Most Of The Things You Worry About Never Happen

Worry is a natural emotion that occurs when we feel threatened. However, many of our worries are unfounded, sapping our energy and deflecting our attention from life’s real problems. In a recent New York Times article, Boston author David Ropeik makes the case that most of us don't know how to worry. Although we often underestimate how risky something really is, we are even more likely to overestimate the dangers of taking actions that would actually help us.  In other words, when it comes to evaluating the risk-benefit ratio of our actions, we do a pretty poor job.  This is because, Ropeik argues, our brains are wired to worry first and think second.  This quote from the work of NYU neuroscientist Joseph LeDoux sums it up in a nutshell: “connections from the emotional systems to the cognitive systems are stronger than connections from the cognitive systems to the emotional systems.”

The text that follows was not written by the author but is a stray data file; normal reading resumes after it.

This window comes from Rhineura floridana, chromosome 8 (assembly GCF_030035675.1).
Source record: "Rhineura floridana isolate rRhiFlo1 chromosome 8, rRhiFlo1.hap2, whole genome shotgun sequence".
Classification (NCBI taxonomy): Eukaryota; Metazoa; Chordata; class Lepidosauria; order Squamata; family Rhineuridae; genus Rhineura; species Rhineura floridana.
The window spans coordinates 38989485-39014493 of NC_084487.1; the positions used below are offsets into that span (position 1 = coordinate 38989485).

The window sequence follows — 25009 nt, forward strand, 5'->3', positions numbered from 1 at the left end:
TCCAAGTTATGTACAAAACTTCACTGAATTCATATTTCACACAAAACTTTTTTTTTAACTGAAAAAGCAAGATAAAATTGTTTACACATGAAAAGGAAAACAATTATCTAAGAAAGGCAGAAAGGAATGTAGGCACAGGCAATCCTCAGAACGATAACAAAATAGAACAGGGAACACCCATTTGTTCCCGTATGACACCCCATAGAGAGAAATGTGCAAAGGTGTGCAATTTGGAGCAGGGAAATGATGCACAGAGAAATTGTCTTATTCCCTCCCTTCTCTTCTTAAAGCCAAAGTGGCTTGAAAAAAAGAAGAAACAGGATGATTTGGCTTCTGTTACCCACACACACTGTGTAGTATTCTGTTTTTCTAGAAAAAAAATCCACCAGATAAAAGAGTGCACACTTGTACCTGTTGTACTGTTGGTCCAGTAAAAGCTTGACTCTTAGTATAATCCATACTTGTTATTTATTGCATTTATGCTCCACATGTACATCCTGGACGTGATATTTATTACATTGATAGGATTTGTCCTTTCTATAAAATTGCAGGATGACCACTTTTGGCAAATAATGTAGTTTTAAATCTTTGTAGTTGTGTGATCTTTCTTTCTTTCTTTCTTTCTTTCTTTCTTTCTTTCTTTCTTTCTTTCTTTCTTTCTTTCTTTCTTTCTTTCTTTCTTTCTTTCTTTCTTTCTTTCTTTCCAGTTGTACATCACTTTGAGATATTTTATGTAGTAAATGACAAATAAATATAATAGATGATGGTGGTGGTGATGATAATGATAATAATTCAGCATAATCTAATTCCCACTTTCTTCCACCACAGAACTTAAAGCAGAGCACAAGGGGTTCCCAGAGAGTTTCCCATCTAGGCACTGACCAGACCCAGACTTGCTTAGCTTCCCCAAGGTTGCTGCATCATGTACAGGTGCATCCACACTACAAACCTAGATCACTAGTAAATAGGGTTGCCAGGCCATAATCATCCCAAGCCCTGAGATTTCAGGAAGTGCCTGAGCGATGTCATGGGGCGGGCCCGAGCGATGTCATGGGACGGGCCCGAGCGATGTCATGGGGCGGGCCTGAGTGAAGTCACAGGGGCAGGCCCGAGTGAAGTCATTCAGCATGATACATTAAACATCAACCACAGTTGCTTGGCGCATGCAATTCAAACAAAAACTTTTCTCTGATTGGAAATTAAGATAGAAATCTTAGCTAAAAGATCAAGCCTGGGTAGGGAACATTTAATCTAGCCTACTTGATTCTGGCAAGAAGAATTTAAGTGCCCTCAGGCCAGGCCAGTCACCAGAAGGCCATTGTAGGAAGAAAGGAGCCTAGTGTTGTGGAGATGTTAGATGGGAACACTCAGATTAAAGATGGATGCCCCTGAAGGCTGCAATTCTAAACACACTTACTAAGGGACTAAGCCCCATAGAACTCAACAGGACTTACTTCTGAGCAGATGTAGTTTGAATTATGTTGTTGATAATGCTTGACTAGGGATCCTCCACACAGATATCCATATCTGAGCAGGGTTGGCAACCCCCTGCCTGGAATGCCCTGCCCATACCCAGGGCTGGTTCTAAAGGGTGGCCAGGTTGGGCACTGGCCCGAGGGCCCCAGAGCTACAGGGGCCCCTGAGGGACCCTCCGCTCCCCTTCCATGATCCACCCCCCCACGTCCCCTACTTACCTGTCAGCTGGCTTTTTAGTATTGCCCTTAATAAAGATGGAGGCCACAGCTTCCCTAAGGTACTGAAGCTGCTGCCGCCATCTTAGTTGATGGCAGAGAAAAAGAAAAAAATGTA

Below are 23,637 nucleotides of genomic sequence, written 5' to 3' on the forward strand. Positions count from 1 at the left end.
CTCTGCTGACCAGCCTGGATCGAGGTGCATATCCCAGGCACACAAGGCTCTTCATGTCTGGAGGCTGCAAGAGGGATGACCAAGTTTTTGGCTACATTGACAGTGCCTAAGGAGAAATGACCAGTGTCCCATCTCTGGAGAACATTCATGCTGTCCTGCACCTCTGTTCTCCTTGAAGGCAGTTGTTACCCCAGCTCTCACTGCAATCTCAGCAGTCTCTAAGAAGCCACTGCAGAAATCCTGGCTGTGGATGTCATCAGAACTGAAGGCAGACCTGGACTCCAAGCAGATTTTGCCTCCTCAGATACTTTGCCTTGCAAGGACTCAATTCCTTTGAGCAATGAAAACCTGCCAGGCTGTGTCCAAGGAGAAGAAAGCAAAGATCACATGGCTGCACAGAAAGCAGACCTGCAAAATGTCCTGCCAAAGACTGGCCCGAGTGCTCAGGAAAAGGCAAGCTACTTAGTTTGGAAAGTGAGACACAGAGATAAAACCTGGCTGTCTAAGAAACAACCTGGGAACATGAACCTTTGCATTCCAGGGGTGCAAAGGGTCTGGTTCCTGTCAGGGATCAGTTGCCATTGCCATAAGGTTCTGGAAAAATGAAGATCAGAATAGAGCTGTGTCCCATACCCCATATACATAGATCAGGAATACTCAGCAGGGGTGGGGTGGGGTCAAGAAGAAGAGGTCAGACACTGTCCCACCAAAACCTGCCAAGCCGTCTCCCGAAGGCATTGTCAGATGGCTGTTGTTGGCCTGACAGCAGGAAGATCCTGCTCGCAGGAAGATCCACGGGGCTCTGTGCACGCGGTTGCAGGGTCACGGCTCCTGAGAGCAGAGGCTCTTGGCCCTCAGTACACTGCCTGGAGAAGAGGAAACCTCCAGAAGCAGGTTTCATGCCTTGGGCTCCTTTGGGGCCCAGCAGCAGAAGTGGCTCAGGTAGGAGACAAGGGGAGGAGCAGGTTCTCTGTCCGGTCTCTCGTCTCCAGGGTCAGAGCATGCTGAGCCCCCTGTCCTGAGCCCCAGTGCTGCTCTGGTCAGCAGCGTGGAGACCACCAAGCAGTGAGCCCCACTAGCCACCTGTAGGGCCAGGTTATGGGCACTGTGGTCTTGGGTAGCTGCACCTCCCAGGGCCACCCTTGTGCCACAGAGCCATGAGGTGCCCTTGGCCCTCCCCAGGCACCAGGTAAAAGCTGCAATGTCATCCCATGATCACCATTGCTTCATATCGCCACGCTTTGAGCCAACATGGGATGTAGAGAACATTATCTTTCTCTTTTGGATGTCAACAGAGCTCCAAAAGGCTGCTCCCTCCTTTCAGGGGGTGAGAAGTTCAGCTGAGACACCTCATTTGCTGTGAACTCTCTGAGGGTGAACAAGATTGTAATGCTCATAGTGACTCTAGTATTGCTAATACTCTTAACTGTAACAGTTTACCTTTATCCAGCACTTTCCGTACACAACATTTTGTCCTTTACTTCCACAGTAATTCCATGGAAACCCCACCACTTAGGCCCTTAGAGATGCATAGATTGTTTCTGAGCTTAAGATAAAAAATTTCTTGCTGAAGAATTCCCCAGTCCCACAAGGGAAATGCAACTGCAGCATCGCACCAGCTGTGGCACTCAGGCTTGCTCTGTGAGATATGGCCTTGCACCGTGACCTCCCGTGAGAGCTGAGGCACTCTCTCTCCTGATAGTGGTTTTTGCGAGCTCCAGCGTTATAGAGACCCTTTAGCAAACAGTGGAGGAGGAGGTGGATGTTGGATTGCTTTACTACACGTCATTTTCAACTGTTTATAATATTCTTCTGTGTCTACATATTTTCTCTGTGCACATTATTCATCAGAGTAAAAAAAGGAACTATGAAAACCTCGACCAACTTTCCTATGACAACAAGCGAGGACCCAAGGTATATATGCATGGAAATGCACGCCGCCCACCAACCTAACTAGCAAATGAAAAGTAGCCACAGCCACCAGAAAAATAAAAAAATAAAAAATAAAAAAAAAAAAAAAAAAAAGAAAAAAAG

Antonio Ortiz

Antonio Ortiz has always been an autodidact with an eclectic array of interests. Fascinated with technology, advertising and culture he has forged a career that combines them all. In 1991 Antonio developed one of the very first websites to market the arts. It was text based, only available to computer scientists, and increased attendance to the Rutgers Arts Center where he had truly begun his professional career. Since then Antonio has been an early adopter and innovator merging technology and marketing with his passion for art, culture and entertainment. For a more in-depth look at those passions, visit

◉ Permalink